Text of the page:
TURK'S PLACE inches forward, but I'm afraid I need to start from the beginning with the book and ratchet up the tension. Other problems I see with the story, as it stands, are that the killer is a little too obvious and that the mystery, the 'what happened,' doesn't penetrate deeply enough into the heart of the characters, the 'why it happened' of the story. Very difficult balancing act.
         A few rejections have come in on The Game of Knights and Dragons. More will come, of course, but I really need to push the screenplay. It's a fun read and should make an exciting movie.
Valentines Day, '97

One season in the valley, Love
One turn around the garden
To sniff and smile, touch and

One Spring to
Taste the weeds, taste the flowers
Learn the which is which and
Which is good and

One Summer to
Find our paths find each other
Make two paths one way one
Summer to plant and hope

         (Ah, the planting!
           Oh, the hopes!)

'Til Autumn turns and
Winter burns
Wean to wither
Green to dust

         (Ah, my Heart!
           Oh, my Soul!)

One season in the valley, Friend
Just one to the customer but
In our season, in our valley,
We found each other
Clung and left
One flower
In the valley

January 28, '97
         A while ago, the editor who published a book then #7 on the New York Times Bestseller List was asked by a reporter, "You spent over $1,000,000 promoting it. Don't you think that money could have been better spent publishing literature?"
         The editor said, "No. That's not my job. My job is to print the books that sell."
         The reporter immediately backed down. The editor had appealed to the one irrefutable argument, the one argument that answers any criticism--profit. After all, businesses do business to make money, and publishers are businesses like any other, aren't they?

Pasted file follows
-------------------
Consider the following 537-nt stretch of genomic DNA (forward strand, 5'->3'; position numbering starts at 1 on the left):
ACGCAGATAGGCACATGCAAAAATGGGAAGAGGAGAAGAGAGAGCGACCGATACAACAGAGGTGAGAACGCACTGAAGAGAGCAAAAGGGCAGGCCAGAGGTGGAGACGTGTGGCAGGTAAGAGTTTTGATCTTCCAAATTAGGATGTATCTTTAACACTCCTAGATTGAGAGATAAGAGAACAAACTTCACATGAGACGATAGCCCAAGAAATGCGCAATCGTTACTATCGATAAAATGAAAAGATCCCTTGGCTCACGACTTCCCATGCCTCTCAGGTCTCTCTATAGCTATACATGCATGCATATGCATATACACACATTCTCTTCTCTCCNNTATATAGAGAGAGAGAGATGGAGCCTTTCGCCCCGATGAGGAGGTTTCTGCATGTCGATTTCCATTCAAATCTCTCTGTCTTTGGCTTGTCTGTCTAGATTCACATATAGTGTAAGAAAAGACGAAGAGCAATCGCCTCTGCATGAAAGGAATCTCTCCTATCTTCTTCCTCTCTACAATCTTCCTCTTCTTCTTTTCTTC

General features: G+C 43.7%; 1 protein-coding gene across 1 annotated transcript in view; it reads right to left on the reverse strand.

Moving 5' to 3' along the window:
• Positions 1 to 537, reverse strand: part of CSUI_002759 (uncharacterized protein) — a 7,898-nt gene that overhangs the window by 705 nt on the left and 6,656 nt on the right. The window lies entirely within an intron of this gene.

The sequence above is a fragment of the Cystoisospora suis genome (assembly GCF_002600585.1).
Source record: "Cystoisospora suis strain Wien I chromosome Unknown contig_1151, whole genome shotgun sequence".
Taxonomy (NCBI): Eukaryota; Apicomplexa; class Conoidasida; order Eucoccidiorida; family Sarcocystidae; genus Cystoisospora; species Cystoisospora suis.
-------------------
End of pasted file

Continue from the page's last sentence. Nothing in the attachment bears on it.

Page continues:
Are they?
         I have a trilobite fossil on my desk, a brown stone in the precise shape of an animal that crawled the floor of a shallow sea some 415 million years ago in a place we now call Morrocco. It is stone, mud hardened to rock over the slow eons between me and the creature that gave it shape so long ago. The last vestige of tissue from the trilobite itself vanished hundreds of millions of years ago. It has been replaced by mineral, and nothing remains of the animal but pattern. The pattern has endured, and I pick up the fossil now and then, turn it between my fingers, and think about patterns.
         Patterns and Homer.
         I can pick up a book any time I want and read the Odyssey. Homer never touched the paper I'm touching, but his words, the pattern of his thought, have survived. His mind, in a sense, has survived. His body is gone, lost even more irretrievably than the body of my trilobite, but his thoughts still live on a million bookshelves around the world.
         In a way, they are fossils too, patterns that have endured for two and a half thousand years, and they are all I need of Homer. If he had been Egyptian rather than Greek, part of him might languish in a museum somewhere, but it really doesn't matter that he is gone any more than it matters that Shakespeare's bones still lie in an English tomb. The meaning of the men lies in their words, not in their dust. Odysseus, Macbeth, and all the rest carry the minds of their creators into the future as surely as its matrix of stone has carried my trilobite.